Format

Send to

Choose Destination
J Am Coll Cardiol. 2017 Apr 24. pii: S0735-1097(17)30677-0. doi: 10.1016/j.jacc.2017.02.026. [Epub ahead of print]

Relation of Mitral Valve Surgery Volume to Repair Rate, Durability, and Survival.

Author information

1
Department of Cardiovascular Surgery, Icahn School of Medicine at Mount Sinai, New York, New York; Department of Surgery, Stony Brook University Hospital, Stony Brook, New York.
2
Department of Cardiovascular Surgery, Icahn School of Medicine at Mount Sinai, New York, New York.
3
Department of Population Health Science and Policy, Icahn School of Medicine at Mount Sinai, New York, New York.
4
Department of Cardiovascular Surgery, Icahn School of Medicine at Mount Sinai, New York, New York. Electronic address: david.adams@mountsinai.org.

Abstract

BACKGROUND:

Degenerative mitral valve repair rates remain highly variable, despite established benefits of repair over replacement. The contribution of surgeon-specific factors is poorly defined.

OBJECTIVES:

This study evaluated the influence of surgeon case volume on degenerative mitral valve repair rates and outcomes.

METHODS:

A mandatory New York State database was queried and 5,475 patients were identified with degenerative mitral disease who underwent mitral valve operations between 2002 and 2013. Mitral repair rates, mitral reoperations within 12 months of repair, and survival were analyzed using multivariable Cox modeling and restricted cubic spline function.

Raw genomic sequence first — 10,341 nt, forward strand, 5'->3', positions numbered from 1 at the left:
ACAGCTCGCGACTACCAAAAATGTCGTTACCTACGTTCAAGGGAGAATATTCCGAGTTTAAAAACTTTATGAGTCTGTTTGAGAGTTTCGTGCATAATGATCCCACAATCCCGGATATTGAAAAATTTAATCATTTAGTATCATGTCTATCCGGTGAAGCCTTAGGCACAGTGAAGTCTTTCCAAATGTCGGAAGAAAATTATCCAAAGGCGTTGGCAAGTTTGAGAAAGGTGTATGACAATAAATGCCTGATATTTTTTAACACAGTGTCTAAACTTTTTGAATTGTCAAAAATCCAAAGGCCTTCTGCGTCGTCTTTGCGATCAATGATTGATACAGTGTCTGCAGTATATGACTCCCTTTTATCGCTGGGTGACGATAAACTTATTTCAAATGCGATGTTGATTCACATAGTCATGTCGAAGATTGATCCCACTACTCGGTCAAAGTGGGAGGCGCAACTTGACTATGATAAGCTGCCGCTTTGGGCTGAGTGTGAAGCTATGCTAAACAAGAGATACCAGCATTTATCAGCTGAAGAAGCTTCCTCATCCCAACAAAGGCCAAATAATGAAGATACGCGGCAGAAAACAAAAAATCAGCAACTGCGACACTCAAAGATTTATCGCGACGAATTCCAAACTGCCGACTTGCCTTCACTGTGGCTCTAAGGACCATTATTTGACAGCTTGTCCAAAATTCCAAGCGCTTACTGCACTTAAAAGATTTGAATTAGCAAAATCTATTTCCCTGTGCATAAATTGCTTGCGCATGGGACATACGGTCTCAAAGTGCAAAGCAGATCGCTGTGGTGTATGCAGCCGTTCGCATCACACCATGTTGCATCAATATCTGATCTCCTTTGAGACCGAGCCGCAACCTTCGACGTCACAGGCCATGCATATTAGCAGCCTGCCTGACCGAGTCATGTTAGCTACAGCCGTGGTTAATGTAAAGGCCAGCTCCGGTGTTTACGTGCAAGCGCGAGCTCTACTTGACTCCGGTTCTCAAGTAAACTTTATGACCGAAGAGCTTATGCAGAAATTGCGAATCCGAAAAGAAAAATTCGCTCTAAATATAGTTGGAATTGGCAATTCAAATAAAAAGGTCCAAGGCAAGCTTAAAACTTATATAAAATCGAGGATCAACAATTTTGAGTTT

RESULTS:

Median annual surgeon volume of any mitral operations was 10 (range 1 to 230), with a mean repair rate of 55% (n = 20,797 of 38,128). In the subgroup of patients with degenerative disease, the mean repair rate was 67% (n = 3,660 of 5,475), with a range of 0% to 100%. Mean repair rates ranged from 48% (n = 179 of 370) for surgeons with total annual volumes of ≤10 mitral operations to 77% (n = 1,710 of 2,216) for surgeons with total annual volumes of >50 mitral operations (p < 0.001). Higher total annual surgeon volume was associated with increased repair rates of degenerative mitral valve disease (adjusted odds ratio [OR]: 1.13 for every additional 10 mitral operations; 95% confidence interval [CI]: 1.10 to 1.17; p < 0.001); a steady decrease in reoperation risk until 25 total mitral operations annually; and improved 1-year survival (adjusted hazard ratio: 0.95 for every additional 10 operations; 95% CI: 0.92 to 0.98; p = 0.001). For surgeons with a total annual volume of ≤25 mitral operations, repair rates were higher (63.8%; n = 180 of 282) if they operated in the same institution as a surgeon with total annual mitral volumes of >50 and degenerative mitral valve repair rates of >70%, compared with surgeons operating in the other institutions (51.3%; n = 580 of 1,130) (adjusted OR: 1.79; 95% CI: 1.24 to 2.60; p < 0.001).

CONCLUSIONS:

This study suggests that individual surgeon volume is a determinant of not only mitral repair rates, but also freedom from reoperation, and survival. The data from this study support the guideline's concept of reference referral to experienced mitral surgeons to improve outcomes in patients with degenerative mitral valve disease.

KEYWORDS:

mitral valve repair; mitral valve replacement; surgical volume

PMID:
28476349
DOI:
10.1016/j.jacc.2017.02.026
Free full text

Supplemental Content

Full text links

Icon for Elsevier Science
Loading ...
Support Center